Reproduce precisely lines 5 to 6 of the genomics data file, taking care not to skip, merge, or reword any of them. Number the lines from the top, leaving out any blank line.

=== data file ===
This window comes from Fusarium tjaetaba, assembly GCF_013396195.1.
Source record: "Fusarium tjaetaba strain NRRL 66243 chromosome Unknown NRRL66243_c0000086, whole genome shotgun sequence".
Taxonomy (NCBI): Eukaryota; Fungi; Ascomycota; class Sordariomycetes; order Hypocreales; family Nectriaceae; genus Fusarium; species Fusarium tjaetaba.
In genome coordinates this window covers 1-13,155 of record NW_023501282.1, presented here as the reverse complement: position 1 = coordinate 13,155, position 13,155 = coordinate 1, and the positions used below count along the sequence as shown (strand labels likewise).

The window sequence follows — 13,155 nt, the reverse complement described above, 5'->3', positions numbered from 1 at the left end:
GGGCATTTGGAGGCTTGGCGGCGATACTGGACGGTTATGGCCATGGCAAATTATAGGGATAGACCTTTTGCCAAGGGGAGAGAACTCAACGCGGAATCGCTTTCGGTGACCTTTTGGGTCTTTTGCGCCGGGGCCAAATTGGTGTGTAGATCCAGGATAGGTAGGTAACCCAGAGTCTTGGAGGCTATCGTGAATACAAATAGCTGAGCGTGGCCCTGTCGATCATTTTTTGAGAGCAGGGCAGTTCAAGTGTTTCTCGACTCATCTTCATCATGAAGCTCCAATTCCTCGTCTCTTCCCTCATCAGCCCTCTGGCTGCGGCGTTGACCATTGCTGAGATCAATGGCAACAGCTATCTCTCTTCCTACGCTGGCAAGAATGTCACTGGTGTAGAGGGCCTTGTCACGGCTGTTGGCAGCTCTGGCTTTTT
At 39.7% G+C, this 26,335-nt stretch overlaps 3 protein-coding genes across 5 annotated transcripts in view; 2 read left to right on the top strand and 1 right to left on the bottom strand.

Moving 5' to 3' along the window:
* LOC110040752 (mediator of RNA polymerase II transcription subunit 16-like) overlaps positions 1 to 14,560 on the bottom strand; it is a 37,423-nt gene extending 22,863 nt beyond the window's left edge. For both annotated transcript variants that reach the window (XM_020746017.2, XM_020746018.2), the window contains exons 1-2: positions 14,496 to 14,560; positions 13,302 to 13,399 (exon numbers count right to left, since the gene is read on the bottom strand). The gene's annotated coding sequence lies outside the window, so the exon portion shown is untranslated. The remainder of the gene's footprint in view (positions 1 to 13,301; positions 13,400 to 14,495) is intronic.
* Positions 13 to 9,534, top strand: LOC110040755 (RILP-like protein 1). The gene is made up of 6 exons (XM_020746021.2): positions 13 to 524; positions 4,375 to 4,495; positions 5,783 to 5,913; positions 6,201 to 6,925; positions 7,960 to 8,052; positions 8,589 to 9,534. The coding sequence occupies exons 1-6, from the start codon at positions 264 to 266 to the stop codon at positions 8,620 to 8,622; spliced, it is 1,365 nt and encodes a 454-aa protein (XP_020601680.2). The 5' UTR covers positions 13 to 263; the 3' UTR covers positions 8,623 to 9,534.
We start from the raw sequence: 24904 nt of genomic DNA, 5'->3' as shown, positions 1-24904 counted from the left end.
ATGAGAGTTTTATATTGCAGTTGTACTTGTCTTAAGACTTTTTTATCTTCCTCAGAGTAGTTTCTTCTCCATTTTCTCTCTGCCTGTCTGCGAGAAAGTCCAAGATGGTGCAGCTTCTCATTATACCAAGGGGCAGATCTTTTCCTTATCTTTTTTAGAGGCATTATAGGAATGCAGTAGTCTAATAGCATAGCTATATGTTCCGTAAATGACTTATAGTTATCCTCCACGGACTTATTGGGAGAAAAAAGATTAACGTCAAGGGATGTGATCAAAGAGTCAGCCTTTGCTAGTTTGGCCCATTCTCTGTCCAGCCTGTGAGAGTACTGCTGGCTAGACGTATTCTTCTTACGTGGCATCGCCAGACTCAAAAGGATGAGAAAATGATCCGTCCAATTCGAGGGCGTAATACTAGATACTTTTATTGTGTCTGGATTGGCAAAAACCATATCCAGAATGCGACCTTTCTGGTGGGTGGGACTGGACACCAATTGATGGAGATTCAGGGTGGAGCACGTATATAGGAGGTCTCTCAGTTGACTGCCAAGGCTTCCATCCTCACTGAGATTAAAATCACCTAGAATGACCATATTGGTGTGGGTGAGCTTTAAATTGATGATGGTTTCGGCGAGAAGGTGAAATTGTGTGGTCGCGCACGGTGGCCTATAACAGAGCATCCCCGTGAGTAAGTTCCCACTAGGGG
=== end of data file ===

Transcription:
The window sequence follows — 13,155 nt, the reverse complement described above, 5'->3', positions numbered from 1 at the left end:
GGGCATTTGGAGGCTTGGCGGCGATACTGGACGGTTATGGCCATGGCAAATTATAGGGATAGACCTTTTGCCAAGGGGAGAGAACTCAACGCGGAATCGCTTTCGGTGACCTTTTGGGTCTTTTGCGCCGGGGCCAAATTGGTGTGTAGATCCAGGATAGGTAGGTAACCCAGAGTCTTGGAGGCTATCGTGAATACAAATAGCTGAGCGTGGCCCTGTCGATCATTTTTTGAGAGCAGGGCAGTTCAAGTGTTTCTCGACTCATCTTCATCATGAAGCTCCAATTCCTCGTCTCTTCCCTCATCAGCCCTCTGGCTGCGGCGTTGACCATTGCTGAGATCAATGGCAACAGCTATCTCTCTTCCTACGCTGGCAAGAATGTCACTGGTGTAGAGGGCCTTGTCACGGCTGTTGGCAGCTCTGGCTTTTT